Last you saw, I was on my second muslin of my dress and it needed a few more tweaks to the back. I made some changes, made another muslin of the back bodice only, basted it into the dress muslin, and decided I was satisfied at last. Yay! So I've got my dress pattern all draped and transferred to paper. It's time to sew! But before I cut into the fabric, I've already spent a lot of time thinking about how I'm going to construct my design.
Let me start by stating the obvious: self-drafted patterns do not come with instructions. You've thought up this design, and now it's up to you to figure out the best way to sew it. I find this process to be liberating, frustrating, and gratifying all at the same time. It's certainly a test of one's construction skills! But I've often learned the most about sewing this way, because I don't have someone else's instructions to rely on.
Here's a little checklist of things to think about as you're designing a pattern, along with the decisions I made about my design:
- Finishing the edges. Will you use facings? Or have a lining that extends to the edge? I decided to line my bodice to the edge so I could finish the kimono sleeves and the neckline in one fell swoop.
- Lining. Will the design be partially lined, unlined, or fully lined? I'll be partially lining my dress - the bodice will be lined to finish the edges, but the skirt doesn't really need a lining.
- Interfacing. Where will you use it? What kind will you use? I decided to interface the midriff section of my dress because I wanted there to be a lot of support in the fabric there. I initially wanted to use muslin as a sew-in interfacing because it's breathable - important in a summer dress. But a quick test of muslin and fusible interfacing proved that the fusible was the much better choice to keep the midriff from buckling or wrinkling. (Test swatches pictured above.)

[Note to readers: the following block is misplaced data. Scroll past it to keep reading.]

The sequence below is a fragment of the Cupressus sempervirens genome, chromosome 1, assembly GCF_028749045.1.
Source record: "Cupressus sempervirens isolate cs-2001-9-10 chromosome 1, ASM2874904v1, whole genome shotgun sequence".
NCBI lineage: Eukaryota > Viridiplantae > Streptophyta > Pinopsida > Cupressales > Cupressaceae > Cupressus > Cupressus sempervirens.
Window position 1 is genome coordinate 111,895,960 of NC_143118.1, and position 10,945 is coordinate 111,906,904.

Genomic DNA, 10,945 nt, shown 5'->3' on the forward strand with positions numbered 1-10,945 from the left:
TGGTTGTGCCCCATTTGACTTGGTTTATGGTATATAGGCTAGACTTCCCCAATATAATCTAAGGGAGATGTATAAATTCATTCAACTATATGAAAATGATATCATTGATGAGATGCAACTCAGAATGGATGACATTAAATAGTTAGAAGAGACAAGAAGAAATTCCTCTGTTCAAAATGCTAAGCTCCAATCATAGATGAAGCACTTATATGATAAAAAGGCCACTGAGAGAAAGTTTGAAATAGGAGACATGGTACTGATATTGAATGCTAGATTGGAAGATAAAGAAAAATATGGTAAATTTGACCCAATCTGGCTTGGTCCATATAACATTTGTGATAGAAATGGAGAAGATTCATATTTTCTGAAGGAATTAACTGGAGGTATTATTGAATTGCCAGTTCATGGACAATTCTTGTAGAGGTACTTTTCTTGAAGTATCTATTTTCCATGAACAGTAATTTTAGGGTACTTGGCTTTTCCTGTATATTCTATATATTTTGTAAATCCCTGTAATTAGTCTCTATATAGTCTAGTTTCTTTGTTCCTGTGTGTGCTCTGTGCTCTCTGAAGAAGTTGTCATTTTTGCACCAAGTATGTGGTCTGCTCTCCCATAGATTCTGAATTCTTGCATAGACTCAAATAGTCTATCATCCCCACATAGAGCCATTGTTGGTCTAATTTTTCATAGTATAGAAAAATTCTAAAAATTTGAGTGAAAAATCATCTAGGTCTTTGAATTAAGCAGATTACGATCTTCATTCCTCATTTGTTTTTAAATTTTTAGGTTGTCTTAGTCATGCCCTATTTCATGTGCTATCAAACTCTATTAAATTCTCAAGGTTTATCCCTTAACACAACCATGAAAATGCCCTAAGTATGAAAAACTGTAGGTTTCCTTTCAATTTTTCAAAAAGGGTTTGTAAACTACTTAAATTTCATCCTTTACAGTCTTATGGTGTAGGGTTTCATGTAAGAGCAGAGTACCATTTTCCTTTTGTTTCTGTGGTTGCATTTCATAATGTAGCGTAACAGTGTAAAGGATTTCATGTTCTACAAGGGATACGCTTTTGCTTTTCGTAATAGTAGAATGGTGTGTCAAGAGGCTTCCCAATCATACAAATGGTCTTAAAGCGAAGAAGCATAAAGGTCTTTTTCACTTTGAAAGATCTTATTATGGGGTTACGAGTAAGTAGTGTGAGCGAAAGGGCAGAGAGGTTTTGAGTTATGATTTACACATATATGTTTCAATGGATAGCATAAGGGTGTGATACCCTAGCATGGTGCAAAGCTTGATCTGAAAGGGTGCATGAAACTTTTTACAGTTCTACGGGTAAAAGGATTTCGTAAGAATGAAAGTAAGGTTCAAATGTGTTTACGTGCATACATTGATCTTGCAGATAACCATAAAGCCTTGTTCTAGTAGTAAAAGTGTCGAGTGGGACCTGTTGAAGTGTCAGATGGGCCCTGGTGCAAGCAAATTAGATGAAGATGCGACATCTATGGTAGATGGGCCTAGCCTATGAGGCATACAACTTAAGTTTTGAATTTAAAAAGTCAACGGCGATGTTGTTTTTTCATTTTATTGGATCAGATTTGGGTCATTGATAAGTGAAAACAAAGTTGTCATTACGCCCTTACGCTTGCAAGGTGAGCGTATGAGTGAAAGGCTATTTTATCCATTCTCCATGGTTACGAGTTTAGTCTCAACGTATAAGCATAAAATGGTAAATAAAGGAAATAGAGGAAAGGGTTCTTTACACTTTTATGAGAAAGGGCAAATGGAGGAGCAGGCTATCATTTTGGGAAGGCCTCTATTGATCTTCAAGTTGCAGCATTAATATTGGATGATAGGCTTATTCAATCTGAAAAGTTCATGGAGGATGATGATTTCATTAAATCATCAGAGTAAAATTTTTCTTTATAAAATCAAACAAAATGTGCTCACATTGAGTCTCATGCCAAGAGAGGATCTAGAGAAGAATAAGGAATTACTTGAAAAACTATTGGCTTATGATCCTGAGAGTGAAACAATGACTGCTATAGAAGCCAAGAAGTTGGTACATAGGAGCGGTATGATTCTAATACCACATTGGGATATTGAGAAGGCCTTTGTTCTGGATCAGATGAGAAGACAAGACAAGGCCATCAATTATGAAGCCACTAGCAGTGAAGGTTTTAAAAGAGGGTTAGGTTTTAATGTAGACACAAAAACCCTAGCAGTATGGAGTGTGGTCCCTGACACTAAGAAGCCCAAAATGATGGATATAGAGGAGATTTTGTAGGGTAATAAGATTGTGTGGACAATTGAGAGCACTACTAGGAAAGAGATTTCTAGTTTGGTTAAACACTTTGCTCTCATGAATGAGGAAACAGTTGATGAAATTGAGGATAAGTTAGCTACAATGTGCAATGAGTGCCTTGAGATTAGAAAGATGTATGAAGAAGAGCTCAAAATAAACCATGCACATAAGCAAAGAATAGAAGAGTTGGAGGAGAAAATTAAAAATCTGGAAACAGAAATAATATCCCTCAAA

- Stabilizing seams. (Remember this post on this subject?) Do you want to use stay tape on any seams? Because I didn't have facings to stabilize my neckline, I used a fusible stay tape that I made myself by cutting fusible interfacing strips on the bias. Worked like a charm! I also used the tape to stabilize the shoulder seams while I was at it (but only on one side; that's all you need).
- Closures. You know: zipper or buttons? If a zipper: side or back? I decided to go with a lapped back zipper on this dress. I love to handpick my zippers, but I haven't loved the look of centered zippers on recent projects. Then I thought: why not do a lapped back zipper?
- Seam allowances. First, how will you finish them? Secondly, how wide do you want them to be? The seam allowances on my bodice don't need to be finished since it will be lined. I'm going to go with the "simpler is better" philosophy on the skirt and pink the seam allowances. As for seam allowances, I used the standard 5/8" everywhere except the back. I did an inch there to easily accommodate a lapped zipper - no need for a zipper placket.
- Hemming. How much hem allowance will you need? Would you prefer to face the hem? Think it through and make sure you have a big enough allowance. Mine will be a simple 1-1/2" turned up hem, covered with seam binding, and hand-stitched.
- Order of construction. Once you've made a muslin (or three!) that will give you an opportunity to have a dry-run of your construction. But go through it again mentally to make sure you're taking into consideration facings, linings, and stuff like that.
Fusible stay tape on neckline and shoulder